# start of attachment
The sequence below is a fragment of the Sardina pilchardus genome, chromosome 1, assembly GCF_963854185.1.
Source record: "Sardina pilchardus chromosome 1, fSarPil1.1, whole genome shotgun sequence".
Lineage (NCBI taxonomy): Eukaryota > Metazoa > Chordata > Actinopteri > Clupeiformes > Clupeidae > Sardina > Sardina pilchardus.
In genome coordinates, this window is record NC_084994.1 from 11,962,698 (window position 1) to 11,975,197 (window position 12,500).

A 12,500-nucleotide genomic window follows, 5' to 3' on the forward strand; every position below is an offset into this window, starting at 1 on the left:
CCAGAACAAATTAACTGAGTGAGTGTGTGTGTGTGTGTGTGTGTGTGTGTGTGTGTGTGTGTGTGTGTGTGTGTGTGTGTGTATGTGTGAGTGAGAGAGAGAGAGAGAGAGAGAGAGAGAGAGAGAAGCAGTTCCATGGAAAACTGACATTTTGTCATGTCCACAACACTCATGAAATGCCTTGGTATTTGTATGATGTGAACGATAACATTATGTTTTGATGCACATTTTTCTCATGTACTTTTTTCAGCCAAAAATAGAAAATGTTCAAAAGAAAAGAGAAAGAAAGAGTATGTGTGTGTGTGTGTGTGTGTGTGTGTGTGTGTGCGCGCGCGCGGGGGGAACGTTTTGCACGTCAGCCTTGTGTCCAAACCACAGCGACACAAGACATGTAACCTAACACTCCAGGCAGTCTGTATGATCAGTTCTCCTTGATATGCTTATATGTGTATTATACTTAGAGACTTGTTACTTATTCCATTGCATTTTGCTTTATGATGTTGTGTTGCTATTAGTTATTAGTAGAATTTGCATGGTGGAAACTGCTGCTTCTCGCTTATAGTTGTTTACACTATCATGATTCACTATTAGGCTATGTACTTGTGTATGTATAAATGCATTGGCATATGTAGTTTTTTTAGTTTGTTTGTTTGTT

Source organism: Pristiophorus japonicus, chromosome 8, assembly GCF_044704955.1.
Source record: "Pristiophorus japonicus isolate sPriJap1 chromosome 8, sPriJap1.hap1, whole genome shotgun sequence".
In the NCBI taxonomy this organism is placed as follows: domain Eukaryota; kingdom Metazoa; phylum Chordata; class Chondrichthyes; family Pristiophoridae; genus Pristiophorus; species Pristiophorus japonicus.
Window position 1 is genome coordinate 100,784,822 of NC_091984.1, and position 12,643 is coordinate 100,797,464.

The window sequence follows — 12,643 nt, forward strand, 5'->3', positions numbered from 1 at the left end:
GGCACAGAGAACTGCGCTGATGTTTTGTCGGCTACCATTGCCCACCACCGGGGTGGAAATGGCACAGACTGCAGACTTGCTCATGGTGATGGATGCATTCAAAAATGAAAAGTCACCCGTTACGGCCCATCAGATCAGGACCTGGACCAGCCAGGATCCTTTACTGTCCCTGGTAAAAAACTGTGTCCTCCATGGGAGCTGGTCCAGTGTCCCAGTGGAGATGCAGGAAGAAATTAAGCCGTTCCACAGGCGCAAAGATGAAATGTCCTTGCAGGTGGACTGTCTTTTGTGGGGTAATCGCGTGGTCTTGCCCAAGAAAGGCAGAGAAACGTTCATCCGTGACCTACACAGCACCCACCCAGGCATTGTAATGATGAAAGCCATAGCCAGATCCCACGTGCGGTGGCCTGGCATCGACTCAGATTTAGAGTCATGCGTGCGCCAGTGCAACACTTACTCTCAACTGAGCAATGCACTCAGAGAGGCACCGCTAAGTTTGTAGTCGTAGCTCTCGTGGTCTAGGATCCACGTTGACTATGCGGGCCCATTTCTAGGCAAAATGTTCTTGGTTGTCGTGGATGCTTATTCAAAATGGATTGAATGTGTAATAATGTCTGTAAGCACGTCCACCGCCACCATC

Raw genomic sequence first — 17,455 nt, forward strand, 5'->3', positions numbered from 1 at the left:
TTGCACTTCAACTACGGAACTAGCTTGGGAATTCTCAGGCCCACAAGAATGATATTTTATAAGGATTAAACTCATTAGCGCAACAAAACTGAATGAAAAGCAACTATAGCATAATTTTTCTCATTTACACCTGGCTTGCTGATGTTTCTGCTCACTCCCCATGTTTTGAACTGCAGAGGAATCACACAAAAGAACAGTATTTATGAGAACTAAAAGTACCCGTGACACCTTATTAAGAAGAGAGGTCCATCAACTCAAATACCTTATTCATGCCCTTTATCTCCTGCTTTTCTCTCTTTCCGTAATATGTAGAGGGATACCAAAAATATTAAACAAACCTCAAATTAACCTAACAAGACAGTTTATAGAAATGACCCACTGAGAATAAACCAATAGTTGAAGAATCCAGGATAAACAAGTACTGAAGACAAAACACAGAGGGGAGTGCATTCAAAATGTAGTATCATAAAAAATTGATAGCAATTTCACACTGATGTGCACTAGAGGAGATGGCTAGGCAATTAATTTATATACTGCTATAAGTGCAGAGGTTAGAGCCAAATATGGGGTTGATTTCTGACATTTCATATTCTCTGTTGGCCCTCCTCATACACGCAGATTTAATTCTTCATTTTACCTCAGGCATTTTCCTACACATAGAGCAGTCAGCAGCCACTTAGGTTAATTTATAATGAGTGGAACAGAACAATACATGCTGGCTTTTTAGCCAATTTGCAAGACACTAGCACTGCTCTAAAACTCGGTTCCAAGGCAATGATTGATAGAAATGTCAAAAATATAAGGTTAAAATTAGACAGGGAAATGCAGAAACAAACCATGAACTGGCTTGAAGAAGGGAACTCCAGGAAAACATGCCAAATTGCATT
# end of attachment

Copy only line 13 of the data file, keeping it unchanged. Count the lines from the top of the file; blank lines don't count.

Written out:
Raw genomic sequence first — 17,455 nt, forward strand, 5'->3', positions numbered from 1 at the left: